You’d like to leave your assets to your children and other beneficiaries after you’re gone, and you’re inclined to choose the simplest and easiest form of distribution. Unfortunately, without some built-in protections, a simple distribution can make your inheritance vulnerable to creditors, predators, ex-partners, or divorcing spouses, as well as a second estate tax upon the death of your beneficiary.
A discretionary trust for each beneficiary can keep your assets safer as they change hands.
A discretionary trust: What is it, and what are the benefits?
A discretionary trust is an irrevocable trust set up to protect assets from poor decisions or unanticipated actions, including those that can result from the beneficiary’s poor money-management skills. If your beneficiary isn’t careful with money, or the funds may be exposed to creditors, judgments, or divorcing partners, this type of trust can limit the potential depletion or exploitation that might result.
Under the terms of a discretionary trust, limits are placed on the amount of assets that can be distributed to the beneficiary and when these distributions can be made. If you’re the one setting up the trust, these limits, terms, and time frames can be designed to accommodate your wishes.
For example, you may want to provide distributions only for the beneficiary’s health care needs or only after they reach a certain age. You can provide specific distributions of income or principal at any age, and if you choose, you can stipulate that these funds support only healthcare needs or educational expenses.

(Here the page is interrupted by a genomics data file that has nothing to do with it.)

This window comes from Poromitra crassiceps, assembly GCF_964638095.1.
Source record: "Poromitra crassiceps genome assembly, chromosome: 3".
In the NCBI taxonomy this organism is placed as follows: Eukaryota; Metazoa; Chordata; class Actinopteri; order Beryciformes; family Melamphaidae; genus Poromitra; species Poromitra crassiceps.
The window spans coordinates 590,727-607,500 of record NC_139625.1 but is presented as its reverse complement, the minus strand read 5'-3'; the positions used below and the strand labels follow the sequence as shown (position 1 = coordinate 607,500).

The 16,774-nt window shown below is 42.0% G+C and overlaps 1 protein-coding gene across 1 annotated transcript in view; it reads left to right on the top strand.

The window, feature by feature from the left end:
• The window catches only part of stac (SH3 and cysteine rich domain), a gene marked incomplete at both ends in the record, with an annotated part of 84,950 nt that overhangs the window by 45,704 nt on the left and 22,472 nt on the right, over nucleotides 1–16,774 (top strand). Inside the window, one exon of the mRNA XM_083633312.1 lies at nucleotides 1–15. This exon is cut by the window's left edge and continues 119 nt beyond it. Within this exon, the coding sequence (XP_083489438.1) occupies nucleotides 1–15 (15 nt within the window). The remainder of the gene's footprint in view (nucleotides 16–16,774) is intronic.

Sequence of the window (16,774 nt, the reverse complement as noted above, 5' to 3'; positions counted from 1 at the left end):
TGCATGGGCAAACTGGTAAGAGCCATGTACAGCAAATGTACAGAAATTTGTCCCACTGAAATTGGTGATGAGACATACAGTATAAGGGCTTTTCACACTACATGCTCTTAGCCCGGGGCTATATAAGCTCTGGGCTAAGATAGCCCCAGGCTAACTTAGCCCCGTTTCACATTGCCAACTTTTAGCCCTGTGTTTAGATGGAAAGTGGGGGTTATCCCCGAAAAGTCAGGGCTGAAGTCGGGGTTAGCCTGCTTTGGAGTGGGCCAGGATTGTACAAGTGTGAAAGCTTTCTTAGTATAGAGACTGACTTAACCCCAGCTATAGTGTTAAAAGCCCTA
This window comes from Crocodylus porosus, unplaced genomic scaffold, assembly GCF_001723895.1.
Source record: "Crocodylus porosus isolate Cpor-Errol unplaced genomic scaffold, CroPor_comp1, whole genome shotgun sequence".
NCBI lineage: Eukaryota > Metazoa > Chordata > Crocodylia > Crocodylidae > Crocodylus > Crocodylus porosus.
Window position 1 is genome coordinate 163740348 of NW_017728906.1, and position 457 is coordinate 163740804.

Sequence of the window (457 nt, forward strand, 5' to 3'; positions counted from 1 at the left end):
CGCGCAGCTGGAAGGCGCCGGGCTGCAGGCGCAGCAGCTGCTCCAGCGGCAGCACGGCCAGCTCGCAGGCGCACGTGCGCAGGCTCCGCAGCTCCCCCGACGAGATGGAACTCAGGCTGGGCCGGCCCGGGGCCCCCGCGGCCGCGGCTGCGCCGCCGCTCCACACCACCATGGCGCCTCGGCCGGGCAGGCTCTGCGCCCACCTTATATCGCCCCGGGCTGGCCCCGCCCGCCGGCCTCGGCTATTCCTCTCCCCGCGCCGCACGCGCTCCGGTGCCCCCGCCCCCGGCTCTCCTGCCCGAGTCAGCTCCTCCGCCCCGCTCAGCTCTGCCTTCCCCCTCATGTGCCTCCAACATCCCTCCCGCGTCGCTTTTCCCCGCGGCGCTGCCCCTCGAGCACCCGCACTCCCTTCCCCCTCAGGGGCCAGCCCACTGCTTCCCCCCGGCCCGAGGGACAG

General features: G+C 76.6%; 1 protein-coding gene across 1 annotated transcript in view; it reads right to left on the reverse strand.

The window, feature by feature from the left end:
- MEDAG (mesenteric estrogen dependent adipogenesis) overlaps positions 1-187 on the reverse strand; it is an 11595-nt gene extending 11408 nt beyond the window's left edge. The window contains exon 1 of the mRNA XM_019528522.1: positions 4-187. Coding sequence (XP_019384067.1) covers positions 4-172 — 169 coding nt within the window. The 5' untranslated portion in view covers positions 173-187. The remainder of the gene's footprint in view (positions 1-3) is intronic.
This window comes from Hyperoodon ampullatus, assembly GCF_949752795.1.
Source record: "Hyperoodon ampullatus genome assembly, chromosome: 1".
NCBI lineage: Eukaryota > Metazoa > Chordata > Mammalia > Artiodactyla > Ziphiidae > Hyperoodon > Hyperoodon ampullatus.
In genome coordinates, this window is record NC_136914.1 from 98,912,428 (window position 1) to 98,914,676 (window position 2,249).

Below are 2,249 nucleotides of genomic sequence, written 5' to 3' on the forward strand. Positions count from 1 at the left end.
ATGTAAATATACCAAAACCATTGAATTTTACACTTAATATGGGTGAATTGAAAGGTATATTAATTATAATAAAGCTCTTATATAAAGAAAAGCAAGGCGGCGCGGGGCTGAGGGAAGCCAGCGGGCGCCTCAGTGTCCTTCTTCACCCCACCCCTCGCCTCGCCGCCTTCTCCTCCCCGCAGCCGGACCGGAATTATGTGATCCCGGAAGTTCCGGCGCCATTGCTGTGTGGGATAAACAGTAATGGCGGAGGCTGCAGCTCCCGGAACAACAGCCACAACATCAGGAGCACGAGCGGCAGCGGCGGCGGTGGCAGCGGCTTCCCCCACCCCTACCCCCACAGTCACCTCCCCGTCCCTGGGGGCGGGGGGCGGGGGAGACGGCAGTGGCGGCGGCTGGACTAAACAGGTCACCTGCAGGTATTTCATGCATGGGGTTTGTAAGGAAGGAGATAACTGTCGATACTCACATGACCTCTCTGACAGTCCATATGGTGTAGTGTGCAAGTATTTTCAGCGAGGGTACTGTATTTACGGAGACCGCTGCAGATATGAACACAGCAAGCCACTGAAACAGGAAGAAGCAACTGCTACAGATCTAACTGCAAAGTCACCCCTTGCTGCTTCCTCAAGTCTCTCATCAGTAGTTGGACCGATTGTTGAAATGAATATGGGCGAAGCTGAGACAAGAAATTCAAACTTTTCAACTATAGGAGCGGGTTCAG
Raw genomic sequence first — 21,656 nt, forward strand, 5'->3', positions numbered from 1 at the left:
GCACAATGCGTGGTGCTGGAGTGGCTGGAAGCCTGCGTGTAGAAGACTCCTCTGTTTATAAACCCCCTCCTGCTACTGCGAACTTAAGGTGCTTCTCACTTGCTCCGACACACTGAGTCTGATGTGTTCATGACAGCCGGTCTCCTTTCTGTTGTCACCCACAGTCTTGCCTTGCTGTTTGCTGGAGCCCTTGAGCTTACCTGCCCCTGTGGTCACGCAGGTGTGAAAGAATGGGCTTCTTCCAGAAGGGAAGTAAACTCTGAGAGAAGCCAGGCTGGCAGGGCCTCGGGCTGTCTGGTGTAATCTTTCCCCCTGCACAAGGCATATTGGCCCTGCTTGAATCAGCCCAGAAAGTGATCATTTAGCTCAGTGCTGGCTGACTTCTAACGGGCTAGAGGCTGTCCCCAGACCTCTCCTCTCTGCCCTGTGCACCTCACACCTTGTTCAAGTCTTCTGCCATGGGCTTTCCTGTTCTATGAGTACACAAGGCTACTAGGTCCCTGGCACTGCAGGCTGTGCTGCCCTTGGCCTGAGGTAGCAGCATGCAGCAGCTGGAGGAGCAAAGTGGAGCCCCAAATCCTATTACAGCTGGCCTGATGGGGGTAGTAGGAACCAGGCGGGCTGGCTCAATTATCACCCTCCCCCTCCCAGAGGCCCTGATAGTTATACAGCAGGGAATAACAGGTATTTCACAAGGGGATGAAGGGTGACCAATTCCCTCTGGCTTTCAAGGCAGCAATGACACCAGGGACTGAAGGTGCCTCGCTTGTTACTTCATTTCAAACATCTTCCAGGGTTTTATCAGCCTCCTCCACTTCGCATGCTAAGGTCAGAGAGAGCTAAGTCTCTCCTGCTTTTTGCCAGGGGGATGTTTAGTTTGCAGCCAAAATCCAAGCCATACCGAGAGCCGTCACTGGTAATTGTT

An additional benefit
Adding discretionary trusts into your estate plan can also reduce estate taxes, which are drawn from the trust as it changes hands. In what’s known as “generation-skipping,” an inheritance can move from your children directly to your grandchildren, and with a discretionary trust in place, the estate taxes involved in this process can be kept to a minimum.
You can also use this type of trust to dictate who will inherit what is left after a given beneficiary dies; this can help you keep assets in the family over the long term. Within the bounds of bankruptcy and creditor protection laws, the options you can apply to your discretionary trust are almost limitless.
How do discretionary trusts fit into your overall estate plan?
You may be creating multiple trusts to control distributions to your heirs, and discretionary trusts can be included in every one of these. Consider adding discretionary terms to:
- Your Revocable Living Trust
- Your Irrevocable Life Insurance Trust
- Your Retirement Plan Trust
You’re not alone if you’re concerned that your beneficiaries (often children or grandchildren) don’t have the skills they need to manage, protect, or invest their inheritance. This is a common issue, and no matter your questions, our team can provide the answers you need. If you’re concerned about the impact of mismanagement, lawsuits, divorces, or anything else, contact our office, and we can help you incorporate discretionary trusts into your estate plan.